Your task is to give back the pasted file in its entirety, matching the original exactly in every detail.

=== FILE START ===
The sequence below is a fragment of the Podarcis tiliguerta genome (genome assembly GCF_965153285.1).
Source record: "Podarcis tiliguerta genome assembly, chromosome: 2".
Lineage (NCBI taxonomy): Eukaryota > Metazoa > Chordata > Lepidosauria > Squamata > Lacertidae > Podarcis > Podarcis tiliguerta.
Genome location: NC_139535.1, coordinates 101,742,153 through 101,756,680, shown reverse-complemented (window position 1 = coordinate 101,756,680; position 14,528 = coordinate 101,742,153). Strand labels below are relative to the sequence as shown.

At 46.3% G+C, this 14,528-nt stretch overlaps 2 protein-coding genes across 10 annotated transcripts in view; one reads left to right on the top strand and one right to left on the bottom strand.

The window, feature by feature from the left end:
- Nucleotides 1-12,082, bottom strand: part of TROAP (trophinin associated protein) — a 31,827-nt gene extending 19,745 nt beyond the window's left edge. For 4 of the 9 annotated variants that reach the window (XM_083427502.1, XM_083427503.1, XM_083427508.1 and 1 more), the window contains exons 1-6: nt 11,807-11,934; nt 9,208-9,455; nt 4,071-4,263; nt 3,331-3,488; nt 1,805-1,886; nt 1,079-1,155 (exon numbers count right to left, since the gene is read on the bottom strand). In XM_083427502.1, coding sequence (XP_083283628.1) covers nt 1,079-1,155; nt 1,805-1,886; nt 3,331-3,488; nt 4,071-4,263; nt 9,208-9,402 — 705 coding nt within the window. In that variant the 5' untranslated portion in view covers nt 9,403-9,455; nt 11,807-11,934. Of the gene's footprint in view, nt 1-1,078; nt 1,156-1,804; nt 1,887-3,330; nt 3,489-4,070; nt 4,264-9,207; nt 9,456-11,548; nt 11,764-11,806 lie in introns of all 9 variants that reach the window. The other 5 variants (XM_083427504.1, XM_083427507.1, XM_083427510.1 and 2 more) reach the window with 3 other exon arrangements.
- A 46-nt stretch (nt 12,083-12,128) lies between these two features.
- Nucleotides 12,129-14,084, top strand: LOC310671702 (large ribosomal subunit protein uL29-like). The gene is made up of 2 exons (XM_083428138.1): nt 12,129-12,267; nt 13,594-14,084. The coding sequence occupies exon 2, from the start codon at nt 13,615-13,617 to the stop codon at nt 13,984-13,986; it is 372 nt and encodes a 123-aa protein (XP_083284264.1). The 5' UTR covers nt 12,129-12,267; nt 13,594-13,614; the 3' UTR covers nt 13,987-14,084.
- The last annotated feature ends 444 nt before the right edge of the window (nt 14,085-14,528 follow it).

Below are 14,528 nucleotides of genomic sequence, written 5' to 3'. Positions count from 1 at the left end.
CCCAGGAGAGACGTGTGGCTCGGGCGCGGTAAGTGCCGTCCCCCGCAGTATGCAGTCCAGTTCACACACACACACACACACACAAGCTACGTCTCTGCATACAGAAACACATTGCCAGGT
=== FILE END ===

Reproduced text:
The sequence below is a fragment of the Podarcis tiliguerta genome (genome assembly GCF_965153285.1).
Source record: "Podarcis tiliguerta genome assembly, chromosome: 2".
Lineage (NCBI taxonomy): Eukaryota > Metazoa > Chordata > Lepidosauria > Squamata > Lacertidae > Podarcis > Podarcis tiliguerta.
Genome location: NC_139535.1, coordinates 101,742,153 through 101,756,680, shown reverse-complemented (window position 1 = coordinate 101,756,680; position 14,528 = coordinate 101,742,153). Strand labels below are relative to the sequence as shown.

At 46.3% G+C, this 14,528-nt stretch overlaps 2 protein-coding genes across 10 annotated transcripts in view; one reads left to right on the top strand and one right to left on the bottom strand.

The window, feature by feature from the left end:
- Nucleotides 1-12,082, bottom strand: part of TROAP (trophinin associated protein) — a 31,827-nt gene extending 19,745 nt beyond the window's left edge. For 4 of the 9 annotated variants that reach the window (XM_083427502.1, XM_083427503.1, XM_083427508.1 and 1 more), the window contains exons 1-6: nt 11,807-11,934; nt 9,208-9,455; nt 4,071-4,263; nt 3,331-3,488; nt 1,805-1,886; nt 1,079-1,155 (exon numbers count right to left, since the gene is read on the bottom strand). In XM_083427502.1, coding sequence (XP_083283628.1) covers nt 1,079-1,155; nt 1,805-1,886; nt 3,331-3,488; nt 4,071-4,263; nt 9,208-9,402 — 705 coding nt within the window. In that variant the 5' untranslated portion in view covers nt 9,403-9,455; nt 11,807-11,934. Of the gene's footprint in view, nt 1-1,078; nt 1,156-1,804; nt 1,887-3,330; nt 3,489-4,070; nt 4,264-9,207; nt 9,456-11,548; nt 11,764-11,806 lie in introns of all 9 variants that reach the window. The other 5 variants (XM_083427504.1, XM_083427507.1, XM_083427510.1 and 2 more) reach the window with 3 other exon arrangements.
- A 46-nt stretch (nt 12,083-12,128) lies between these two features.
- Nucleotides 12,129-14,084, top strand: LOC310671702 (large ribosomal subunit protein uL29-like). The gene is made up of 2 exons (XM_083428138.1): nt 12,129-12,267; nt 13,594-14,084. The coding sequence occupies exon 2, from the start codon at nt 13,615-13,617 to the stop codon at nt 13,984-13,986; it is 372 nt and encodes a 123-aa protein (XP_083284264.1). The 5' UTR covers nt 12,129-12,267; nt 13,594-13,614; the 3' UTR covers nt 13,987-14,084.
- The last annotated feature ends 444 nt before the right edge of the window (nt 14,085-14,528 follow it).

Below are 14,528 nucleotides of genomic sequence, written 5' to 3'. Positions count from 1 at the left end.
CCCAGGAGAGACGTGTGGCTCGGGCGCGGTAAGTGCCGTCCCCCGCAGTATGCAGTCCAGTTCACACACACACACACACACACAAGCTACGTCTCTGCATACAGAAACACATTGCCAGGT